During all this, I was on the phone with a potential account. With the loud profanities being screamed in the background, I helplessly watched yet another account slip through my fingers. The guy was nice about it, but he told me to call him back when I worked for a real company.

Chris walked out that day and never came back. And he had the biggest smile on his face. It’s still the best “I quit” moment I’ve ever seen. D.B. never mentioned the pool game, and I was smart enough never to tell anyone in the office what really went down.

Life lesson #3: If your boss screams profanities and throws temper tantrums like a three-year-old, RUN.

The other Hellhole-ites were no better than D.B. My co-workers would eavesdrop on each other’s conversations with hiring managers and then call the manager later to steal the account. If you left a hot resume on the printer, someone would take it, call the candidate and convince him that they could find them a job faster.

Given my young age and the fact that I sucked at this job, I was easy prey. Several people told me I had to keep my records updated in the central database because it was the only way to “claim” your candidate or account. If it wasn’t listed in the database, it was fair game no matter much work I had put into it. I didn’t realize that no one else took the time away from making sales to put their information into the database, and it just made it easier for them to search and steal my candidates and accounts anyway.

My team manager, Angie, was the worst. She pretended to be my friend, invited me out after work and made me feel guilty for not hanging out with her. After three months of working twelve-hour days, she informed me that there had been some thefts in the office so we had a new policy. Non-managers weren’t allowed to be in the office alone after hours anymore. So I had to leave when she left. It was nice only working eight-hour days for a change, but it left me with less time to make sales. After a couple weeks of this, D.B. hauled me into the conference room and started yelling at me for slacking off. He said someone who hadn’t made a placement yet had no business leaving the office at 5:30. I told him what Angie said about the new policy, and he said no such policy existed. When he asked Angie about it, she denied everything and said I was making it up to cover for my laziness. Guess who D.B. believed. Not me.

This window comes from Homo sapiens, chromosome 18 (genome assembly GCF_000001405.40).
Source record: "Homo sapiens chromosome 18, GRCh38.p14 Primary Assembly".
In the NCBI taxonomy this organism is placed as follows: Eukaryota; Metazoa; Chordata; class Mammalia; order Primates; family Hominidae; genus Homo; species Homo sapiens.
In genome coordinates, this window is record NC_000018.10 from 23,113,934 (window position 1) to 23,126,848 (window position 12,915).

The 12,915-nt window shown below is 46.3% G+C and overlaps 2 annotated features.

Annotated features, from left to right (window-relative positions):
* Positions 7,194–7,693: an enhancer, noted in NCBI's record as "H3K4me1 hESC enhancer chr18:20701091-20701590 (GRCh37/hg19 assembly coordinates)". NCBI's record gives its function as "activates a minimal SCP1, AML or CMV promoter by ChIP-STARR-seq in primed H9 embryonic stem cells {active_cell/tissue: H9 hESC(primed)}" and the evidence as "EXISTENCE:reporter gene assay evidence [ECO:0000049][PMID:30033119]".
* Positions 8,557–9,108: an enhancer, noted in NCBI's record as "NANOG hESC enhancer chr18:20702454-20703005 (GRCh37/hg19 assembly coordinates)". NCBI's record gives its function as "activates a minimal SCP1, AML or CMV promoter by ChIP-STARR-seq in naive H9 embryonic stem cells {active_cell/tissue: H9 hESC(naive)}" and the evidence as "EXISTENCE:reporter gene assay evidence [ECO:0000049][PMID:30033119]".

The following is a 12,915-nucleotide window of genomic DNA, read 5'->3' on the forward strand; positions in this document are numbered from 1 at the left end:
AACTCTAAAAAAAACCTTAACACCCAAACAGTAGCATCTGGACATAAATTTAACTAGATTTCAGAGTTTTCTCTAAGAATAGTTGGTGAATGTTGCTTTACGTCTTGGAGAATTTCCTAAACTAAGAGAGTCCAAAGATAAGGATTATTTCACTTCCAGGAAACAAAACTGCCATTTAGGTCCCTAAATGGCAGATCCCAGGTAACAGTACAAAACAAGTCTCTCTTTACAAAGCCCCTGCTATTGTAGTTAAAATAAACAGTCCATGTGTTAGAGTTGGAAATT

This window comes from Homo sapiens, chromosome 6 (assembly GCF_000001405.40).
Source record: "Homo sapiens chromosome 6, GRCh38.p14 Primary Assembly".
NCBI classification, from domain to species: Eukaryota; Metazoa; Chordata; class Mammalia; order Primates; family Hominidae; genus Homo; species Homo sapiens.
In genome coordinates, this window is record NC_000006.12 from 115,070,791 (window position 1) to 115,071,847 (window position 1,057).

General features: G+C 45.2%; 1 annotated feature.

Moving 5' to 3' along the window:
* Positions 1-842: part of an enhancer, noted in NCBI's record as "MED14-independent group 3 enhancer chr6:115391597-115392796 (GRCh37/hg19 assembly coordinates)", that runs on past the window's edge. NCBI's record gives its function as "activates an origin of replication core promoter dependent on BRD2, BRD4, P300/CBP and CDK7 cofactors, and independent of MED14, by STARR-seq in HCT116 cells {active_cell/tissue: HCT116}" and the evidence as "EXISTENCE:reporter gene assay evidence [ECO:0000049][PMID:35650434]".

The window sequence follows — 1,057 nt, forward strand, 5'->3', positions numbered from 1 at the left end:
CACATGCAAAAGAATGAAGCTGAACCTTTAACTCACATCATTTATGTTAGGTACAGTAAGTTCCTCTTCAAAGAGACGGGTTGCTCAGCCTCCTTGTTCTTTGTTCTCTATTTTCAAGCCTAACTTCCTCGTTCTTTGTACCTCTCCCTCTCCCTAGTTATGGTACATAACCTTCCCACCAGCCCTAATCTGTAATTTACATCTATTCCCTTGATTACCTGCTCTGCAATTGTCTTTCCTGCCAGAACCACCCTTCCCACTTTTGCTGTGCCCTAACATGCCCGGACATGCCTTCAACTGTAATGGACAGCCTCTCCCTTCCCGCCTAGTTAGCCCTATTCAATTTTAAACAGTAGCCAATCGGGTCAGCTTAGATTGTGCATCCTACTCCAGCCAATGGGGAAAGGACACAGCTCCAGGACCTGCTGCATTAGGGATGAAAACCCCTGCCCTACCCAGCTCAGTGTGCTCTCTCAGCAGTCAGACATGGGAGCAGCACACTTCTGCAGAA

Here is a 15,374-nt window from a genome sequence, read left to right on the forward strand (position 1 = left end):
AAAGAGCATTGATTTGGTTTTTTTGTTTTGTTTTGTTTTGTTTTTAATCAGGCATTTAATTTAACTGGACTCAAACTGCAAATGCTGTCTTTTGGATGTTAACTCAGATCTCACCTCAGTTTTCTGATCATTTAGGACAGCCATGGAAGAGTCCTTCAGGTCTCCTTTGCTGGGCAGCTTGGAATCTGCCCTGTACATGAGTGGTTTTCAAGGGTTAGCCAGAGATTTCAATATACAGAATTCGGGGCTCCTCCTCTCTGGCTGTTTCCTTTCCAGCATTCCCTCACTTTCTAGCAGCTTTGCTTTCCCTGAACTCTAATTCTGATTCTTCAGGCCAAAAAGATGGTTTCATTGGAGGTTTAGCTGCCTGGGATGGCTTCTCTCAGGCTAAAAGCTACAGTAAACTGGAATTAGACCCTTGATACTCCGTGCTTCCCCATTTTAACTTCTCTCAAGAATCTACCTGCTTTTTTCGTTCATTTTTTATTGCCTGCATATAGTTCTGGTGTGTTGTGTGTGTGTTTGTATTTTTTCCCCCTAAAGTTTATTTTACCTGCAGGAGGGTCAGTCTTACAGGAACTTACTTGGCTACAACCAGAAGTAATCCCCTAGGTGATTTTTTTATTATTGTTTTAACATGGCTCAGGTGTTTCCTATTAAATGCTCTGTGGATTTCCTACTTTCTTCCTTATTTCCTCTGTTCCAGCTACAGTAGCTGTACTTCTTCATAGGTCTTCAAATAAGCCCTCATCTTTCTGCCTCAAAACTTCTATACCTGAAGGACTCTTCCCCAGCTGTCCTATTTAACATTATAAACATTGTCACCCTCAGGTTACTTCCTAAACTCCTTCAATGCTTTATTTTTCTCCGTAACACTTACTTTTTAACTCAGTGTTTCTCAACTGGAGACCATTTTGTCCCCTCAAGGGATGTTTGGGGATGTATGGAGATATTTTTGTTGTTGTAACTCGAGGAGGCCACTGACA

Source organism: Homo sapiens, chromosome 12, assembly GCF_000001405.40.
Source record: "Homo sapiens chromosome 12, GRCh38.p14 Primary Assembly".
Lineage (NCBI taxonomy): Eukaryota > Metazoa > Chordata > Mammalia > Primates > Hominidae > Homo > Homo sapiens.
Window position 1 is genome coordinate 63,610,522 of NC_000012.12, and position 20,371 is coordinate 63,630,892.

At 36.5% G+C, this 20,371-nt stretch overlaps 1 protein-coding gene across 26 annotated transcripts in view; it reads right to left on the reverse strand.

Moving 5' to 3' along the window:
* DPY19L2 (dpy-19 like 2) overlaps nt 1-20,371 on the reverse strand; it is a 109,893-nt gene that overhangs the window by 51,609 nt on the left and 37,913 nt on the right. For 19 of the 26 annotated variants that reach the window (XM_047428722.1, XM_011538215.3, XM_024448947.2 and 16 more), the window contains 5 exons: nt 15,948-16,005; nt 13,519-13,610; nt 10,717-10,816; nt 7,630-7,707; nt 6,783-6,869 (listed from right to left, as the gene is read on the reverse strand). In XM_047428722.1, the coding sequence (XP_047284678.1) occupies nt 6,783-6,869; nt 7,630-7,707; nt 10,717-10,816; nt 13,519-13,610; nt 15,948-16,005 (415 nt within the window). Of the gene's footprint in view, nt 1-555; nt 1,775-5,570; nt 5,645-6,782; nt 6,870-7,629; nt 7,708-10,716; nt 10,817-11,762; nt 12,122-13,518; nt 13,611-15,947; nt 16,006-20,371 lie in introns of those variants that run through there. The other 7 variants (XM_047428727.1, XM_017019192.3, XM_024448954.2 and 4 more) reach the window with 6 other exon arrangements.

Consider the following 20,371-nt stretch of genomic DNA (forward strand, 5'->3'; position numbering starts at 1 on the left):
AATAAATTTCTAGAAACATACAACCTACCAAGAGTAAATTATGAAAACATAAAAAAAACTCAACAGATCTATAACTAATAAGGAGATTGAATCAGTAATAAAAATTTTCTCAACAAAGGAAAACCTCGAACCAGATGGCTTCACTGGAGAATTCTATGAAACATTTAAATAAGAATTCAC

Life lesson #4: In an office full of wolves, the one who looks like a sheep is probably a wolf, too.

Okay, so I didn’t get to everything in this installment that I said I would. There was just too much douchbaggery (Thanks, Rick, for the spelling correction) to tell you about. So I promise in the next, final chapter of “My worst job ever” I’ll tell you why I hate the c-word and Chingy, besides the obvious reasons. I’ll also tell you how Jill and I saved each other, the disaster of my one and only sale, and how you never really leave your past behind you.

Until then, commiserate with me and tell me about your shitty job experiences below. 

See "My worst job ever: Part 3"